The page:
Tuesday Dec 9, 2008 (foodconsumer.org) -- Exposure to low
concentrations of arsenic in drinking may increase risk of bladder cancer, a
new study published in the Dec 2008 issue of Regul Toxicol Pharmacol.
Exposure to high levels of arsenic in drinking water has
been known to be associated with increased risk of cancers including skin,
bladder and lung cancer.
The study showed exposure to less than 100 to 200 mug of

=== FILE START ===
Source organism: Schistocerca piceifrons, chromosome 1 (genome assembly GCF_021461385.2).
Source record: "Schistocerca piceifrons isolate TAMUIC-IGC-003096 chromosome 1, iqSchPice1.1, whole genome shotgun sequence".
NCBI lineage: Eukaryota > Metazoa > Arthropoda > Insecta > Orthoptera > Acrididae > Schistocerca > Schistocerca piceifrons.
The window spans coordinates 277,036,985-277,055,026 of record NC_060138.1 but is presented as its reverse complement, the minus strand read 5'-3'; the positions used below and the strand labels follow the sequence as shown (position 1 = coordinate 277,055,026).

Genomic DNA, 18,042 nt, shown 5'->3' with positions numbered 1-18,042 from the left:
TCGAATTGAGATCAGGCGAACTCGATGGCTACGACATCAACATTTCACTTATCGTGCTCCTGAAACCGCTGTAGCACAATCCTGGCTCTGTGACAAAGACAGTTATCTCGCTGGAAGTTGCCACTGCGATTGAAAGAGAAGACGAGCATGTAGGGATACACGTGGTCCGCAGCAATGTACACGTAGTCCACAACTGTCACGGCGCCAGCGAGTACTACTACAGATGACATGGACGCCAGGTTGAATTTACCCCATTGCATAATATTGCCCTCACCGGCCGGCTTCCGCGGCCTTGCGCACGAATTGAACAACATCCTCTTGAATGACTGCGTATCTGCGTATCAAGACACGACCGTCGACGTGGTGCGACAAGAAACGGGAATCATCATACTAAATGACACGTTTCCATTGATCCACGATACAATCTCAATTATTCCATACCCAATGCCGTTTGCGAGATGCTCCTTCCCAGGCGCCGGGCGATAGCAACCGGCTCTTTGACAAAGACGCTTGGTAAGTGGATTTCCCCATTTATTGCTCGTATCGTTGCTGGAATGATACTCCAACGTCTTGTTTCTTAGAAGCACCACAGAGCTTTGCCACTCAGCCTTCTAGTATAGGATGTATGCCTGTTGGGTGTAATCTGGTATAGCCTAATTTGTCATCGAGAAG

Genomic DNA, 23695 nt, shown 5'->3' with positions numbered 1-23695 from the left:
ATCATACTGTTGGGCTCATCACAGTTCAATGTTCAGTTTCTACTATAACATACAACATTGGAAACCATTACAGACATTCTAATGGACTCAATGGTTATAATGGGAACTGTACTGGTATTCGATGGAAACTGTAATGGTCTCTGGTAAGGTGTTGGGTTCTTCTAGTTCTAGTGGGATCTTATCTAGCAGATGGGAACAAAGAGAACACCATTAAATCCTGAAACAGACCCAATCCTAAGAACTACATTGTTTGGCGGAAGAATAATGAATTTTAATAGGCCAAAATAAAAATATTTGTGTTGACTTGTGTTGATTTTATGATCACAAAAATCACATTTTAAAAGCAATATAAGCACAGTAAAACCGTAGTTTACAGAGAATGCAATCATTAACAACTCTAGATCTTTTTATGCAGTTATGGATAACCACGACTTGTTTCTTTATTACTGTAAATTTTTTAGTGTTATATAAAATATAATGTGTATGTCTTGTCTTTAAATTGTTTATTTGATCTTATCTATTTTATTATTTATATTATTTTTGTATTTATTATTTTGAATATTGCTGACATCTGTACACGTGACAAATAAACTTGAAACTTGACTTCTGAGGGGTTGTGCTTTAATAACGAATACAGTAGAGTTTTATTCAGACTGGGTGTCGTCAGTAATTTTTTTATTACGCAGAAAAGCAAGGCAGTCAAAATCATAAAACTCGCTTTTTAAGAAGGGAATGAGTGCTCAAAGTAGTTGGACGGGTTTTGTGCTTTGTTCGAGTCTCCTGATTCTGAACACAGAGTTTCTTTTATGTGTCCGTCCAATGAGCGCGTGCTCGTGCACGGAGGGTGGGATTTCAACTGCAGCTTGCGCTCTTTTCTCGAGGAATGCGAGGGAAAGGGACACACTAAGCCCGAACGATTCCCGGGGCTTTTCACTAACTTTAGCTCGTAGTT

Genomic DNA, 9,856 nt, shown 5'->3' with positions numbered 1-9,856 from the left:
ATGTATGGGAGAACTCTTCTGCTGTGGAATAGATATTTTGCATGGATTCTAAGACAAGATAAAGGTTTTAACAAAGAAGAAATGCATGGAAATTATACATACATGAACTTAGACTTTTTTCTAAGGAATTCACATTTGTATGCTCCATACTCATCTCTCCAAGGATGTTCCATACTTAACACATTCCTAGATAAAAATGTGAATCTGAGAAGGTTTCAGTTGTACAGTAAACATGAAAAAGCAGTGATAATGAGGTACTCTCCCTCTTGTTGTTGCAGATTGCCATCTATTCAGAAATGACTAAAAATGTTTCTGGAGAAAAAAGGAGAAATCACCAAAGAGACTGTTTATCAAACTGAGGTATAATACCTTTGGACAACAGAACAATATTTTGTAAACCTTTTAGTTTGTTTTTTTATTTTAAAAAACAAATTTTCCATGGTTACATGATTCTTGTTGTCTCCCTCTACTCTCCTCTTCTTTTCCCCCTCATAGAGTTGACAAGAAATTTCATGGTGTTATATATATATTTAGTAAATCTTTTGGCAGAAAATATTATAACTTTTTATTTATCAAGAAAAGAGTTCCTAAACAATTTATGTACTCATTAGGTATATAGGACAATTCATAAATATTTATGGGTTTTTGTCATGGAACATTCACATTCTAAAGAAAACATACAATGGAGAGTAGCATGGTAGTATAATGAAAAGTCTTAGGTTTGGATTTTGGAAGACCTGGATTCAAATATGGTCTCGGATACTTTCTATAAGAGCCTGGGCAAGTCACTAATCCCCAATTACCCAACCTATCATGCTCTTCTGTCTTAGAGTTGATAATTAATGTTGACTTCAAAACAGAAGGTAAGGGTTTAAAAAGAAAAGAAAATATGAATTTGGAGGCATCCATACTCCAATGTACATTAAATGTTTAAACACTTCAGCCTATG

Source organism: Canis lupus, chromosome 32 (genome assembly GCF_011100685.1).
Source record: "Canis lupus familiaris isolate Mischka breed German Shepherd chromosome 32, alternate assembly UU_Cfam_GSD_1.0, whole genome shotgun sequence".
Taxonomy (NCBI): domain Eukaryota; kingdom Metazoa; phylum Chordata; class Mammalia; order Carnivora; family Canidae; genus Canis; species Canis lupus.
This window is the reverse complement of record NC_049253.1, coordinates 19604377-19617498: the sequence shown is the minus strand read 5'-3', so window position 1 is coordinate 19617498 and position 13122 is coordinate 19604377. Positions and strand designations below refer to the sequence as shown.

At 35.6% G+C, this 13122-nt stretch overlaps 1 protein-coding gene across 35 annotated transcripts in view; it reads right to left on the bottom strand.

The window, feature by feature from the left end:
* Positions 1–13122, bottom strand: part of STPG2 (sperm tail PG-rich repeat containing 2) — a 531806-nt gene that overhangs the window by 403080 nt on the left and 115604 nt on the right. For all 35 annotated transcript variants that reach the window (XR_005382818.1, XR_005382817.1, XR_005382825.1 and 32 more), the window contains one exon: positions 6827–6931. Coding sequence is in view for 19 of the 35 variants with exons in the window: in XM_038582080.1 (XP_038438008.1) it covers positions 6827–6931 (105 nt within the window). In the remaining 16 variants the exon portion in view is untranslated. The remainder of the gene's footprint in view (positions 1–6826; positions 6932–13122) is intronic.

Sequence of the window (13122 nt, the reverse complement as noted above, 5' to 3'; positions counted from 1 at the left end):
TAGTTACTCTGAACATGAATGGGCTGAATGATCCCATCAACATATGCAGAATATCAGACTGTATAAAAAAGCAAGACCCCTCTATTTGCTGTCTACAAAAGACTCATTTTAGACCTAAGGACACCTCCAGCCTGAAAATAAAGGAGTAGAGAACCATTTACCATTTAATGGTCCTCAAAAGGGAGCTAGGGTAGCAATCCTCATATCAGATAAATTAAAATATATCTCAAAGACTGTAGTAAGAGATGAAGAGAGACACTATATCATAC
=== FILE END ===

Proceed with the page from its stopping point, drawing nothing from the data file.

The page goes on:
arsenic per liter of water increased the risk of bladder cancer in those who
ever smoked by 24 percent.
For the study, Mink PJ and colleagues from Exponent,
Health Sciences Practice in Washington DC meta-analyzed 8 studies of bladder
cancer and low-level arsenic exposure.
The researchers also found that the risk of bladder
cancer was slightly higher for never and ever smokers combined who were exposed
to highest levels of arsenic compared to those who were exposed to lower
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